WAHOO – The Saunders County Amusement Association is ready to for its annual run during the Wahoo Saddle Club Rodeo and Saunders County Fair.
Rides will be operating Friday, July 26 and Saturday, July 27. The full carnival, with rides and games, runs Tuesday, July 30 through Saturday, Aug. 3. Carnival hours are 7 p.m. to 11 p.m. each night.
While the carnival always brings excitement to the fairgrounds in Wahoo, this year has a little extra celebration.
This year is SCAA’s 30th anniversary.
SCAA President Robert Spicka said there was informal effort to have hometown rides at the fair prior to its formation, but the association itself was formed in November 1989.
Even aside from this being the 30th anniversary of SCAA, Saunders County Agricultural Society Vice President Theresa Klein said having the volunteer group as part of the fair is a big reason to celebrate every year.
“We are probably the luckiest county fair in the state, probably in the U.S., because we’ve got a fair with a safe and friendly carnival,” she said.
The dedication of the SCAA board and the willingness of so many volunteers to operate the rides and games, she added, is a part of the fair’s success.
Prior to the 1989 fair, Richard Vernon of Wahoo and other volunteers experimented with some simple games and rides. A 1989 Wahoo Newspaper article reported that the fair board was pleased with the experiment and agreed to allow the group to expand. The article stated that a train ride was being built and added to the county fair that year.
By 1990, the group had its eye on even bigger rides. A newspaper article prior to the 1990 fair reported the SCAA was looking at purchasing a Ferris wheel, merry-go-round and an octopus ride. While those were going to be purchased as funds became available the group wanted to have at least one by that year’s fair.
Last year, the SCAA continued its quest to add to the carnival. Two rides were purchased and added to the midway.
Spicka said there were no new purchases this year, but the focus has been put on maintenance of the existing rides. For example, the carousel got a new awning.
There was a little more work to get done this week, but he said the rides have all been inspected by the state and should be ready to go for opening night Friday.
Getting the carnival ready each year takes a lot of volunteer hours.
This year, setup began in May.
“It’s usually going hard by June 1 for sure and that’s just stuff on the ground,” Spicka said.
Prior to May, there were already many meetings and discussions. Spicka and the other SCAA volunteers have plenty to plan and do before the first carnival ticket is purchased each year.
“There is a lot that goes on before it actually starts,” he said.
During the carnival, there is more work to do these days too. Spicka said regulations for carnival operation is getting stricter and there is a lot more paperwork to do. While the carnival games and rides can continue to be manned by volunteers for right now, there is training and documentation involved.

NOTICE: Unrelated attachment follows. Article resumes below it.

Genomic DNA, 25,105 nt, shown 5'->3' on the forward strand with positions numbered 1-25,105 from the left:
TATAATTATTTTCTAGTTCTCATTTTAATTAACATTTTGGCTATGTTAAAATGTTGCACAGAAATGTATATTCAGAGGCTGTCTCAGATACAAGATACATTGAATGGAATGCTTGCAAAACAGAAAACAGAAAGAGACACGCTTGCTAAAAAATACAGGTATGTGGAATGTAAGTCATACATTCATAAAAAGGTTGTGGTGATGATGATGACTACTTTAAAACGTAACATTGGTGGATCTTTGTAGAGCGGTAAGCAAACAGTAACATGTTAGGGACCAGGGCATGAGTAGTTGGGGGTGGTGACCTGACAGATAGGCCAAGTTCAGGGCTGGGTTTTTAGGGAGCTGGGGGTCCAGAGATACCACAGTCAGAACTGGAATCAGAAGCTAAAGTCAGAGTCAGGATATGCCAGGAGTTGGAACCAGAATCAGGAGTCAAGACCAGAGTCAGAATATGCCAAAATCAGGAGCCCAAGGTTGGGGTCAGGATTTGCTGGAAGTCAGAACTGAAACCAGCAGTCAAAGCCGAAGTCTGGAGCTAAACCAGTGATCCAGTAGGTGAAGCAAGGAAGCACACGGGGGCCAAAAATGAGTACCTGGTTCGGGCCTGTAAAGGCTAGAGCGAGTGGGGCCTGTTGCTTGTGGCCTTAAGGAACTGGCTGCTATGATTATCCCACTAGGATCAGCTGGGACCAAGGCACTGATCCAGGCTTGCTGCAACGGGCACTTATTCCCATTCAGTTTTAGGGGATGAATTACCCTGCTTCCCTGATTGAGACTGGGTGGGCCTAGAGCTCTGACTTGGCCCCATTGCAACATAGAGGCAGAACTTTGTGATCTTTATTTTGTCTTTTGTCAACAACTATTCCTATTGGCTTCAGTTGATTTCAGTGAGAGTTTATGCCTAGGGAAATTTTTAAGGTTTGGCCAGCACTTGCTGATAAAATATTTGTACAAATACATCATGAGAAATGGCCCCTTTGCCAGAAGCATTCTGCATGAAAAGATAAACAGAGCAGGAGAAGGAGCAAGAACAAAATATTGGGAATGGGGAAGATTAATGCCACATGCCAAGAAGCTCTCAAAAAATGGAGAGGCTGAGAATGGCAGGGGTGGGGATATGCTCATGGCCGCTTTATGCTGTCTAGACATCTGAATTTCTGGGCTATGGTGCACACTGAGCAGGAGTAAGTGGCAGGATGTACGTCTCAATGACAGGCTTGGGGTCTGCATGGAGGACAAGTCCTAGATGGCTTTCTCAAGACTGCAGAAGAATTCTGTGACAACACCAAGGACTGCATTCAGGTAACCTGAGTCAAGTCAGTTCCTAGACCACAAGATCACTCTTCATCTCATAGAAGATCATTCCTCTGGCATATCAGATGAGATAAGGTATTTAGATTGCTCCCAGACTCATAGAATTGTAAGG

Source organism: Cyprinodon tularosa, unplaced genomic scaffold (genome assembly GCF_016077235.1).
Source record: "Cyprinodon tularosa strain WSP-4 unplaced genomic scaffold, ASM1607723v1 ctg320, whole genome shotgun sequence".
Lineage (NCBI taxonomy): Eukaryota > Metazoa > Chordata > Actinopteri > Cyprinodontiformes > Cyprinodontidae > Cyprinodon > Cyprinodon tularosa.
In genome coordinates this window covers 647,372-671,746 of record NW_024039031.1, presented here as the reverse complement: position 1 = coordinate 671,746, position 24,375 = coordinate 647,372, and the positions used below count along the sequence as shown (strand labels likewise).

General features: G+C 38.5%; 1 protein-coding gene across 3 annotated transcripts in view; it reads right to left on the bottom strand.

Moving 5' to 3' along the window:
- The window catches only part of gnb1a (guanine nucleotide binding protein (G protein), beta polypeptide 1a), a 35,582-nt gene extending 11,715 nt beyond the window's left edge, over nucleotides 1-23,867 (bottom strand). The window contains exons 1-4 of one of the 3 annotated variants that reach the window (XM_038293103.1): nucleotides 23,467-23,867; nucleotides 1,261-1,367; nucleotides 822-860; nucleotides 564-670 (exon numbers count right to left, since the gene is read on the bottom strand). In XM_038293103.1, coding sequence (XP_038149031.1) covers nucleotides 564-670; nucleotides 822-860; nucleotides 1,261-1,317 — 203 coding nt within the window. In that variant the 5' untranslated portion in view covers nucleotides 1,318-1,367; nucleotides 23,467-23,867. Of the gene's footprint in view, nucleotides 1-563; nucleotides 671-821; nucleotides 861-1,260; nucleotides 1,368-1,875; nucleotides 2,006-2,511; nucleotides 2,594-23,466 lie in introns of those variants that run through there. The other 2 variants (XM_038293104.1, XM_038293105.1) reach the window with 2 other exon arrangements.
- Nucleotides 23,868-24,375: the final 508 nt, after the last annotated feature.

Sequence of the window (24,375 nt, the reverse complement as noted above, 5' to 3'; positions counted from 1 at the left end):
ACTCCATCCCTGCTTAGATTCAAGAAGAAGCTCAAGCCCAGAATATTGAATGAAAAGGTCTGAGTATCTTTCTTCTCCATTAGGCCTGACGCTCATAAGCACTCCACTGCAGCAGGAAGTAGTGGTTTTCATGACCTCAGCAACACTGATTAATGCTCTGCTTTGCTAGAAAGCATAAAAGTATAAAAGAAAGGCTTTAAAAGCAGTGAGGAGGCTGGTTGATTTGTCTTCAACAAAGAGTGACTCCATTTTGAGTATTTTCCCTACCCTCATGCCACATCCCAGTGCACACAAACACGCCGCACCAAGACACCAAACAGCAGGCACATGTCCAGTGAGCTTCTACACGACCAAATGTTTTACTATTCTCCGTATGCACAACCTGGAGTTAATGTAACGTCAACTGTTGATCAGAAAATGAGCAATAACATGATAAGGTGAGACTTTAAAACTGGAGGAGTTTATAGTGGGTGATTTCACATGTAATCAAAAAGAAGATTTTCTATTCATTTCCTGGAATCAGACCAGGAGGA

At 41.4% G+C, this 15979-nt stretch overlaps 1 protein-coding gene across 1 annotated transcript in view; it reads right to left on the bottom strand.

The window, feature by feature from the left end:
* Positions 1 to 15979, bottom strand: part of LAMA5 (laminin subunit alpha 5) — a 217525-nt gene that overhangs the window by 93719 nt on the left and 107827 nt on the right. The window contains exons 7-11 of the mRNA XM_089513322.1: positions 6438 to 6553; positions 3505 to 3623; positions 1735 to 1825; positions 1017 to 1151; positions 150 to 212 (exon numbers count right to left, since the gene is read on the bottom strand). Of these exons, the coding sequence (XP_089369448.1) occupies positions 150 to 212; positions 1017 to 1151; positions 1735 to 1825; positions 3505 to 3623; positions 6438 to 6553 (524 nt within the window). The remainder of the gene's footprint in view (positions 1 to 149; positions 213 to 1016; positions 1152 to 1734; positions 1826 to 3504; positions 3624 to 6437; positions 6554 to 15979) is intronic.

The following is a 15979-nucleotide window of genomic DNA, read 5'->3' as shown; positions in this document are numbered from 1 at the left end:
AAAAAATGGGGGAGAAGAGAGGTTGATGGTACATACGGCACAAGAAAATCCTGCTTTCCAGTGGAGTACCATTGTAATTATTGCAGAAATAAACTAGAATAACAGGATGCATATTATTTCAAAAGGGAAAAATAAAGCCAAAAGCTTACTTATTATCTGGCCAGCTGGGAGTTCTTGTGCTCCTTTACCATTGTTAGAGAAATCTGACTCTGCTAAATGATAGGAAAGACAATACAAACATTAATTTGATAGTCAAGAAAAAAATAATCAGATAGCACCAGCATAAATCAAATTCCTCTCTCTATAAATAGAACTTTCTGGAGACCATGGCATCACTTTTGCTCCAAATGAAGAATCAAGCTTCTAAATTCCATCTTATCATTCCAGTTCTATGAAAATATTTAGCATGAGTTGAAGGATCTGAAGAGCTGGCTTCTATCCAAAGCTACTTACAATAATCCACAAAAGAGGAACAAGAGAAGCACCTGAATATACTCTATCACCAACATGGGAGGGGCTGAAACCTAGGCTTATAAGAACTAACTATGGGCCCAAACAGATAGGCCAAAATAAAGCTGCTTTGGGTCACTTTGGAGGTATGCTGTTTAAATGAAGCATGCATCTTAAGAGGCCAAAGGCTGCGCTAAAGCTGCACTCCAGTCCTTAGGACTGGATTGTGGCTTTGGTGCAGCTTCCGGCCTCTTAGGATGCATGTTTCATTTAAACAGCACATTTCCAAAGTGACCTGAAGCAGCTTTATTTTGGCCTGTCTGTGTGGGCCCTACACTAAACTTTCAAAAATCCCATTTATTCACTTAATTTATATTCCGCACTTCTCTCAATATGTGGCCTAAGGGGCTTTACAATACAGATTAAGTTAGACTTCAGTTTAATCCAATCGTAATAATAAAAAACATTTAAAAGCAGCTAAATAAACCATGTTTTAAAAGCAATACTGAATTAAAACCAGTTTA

Still, all the work setting up the rides and managing a seven-day carnival run is worth it.
Spicka said having a carnival that is operated by friends and neighbors gives a lot of parents peace of mind. The atmosphere is kid friendly.
“It’s just comfortable,” he said. “It’s like sending them over to a buddy’s house.”
The kids seem to like it too.
Spicka said when he asks his kids what they think about the hometown carnival, the response is positive.
“It’s something to do in town,” he said. “It’s clean fun.”
Klein would agree with that. She said the Ag Society encourages county residents to volunteer to help at the carnival and, in general, to support SCAA.
“We encourage everyone to jump in and help,” Klein said. “You get to see a lot of people you know and it’s fun.”
Ticket costs will not change this year. They are $1 each.
Special wristband nights for rides will be on July 27, July 30 and Aug. 3. A purchase of a wristband will give access to all the rides without a ticket.
One small tweak has been made to the hours for kiddie rides this year. Those will stop at 10 p.m. Spicka said the rides for the youngest kids usually slowdown that last hour.
But, there is no slowing down for the rest of the activity on the midway.
Spicka, who has been a part of SCAA for 19 years, said there have been a lot of people who have been involved with the organization over the past three decades. Every so often, he added, it’s time to pass the torch onto new people.
Anyone wanting to become involved with SCAA or to get more information, may talk with Spicka or any board member during the carnival.
Other board members are Scott Nielson, Steve Olson, Leon Binstock and Pat Seals.
Anyone wishing to volunteer to run rides or games at this year’s carnival may do so by visiting, the association’s website at www.scaacarnival.com.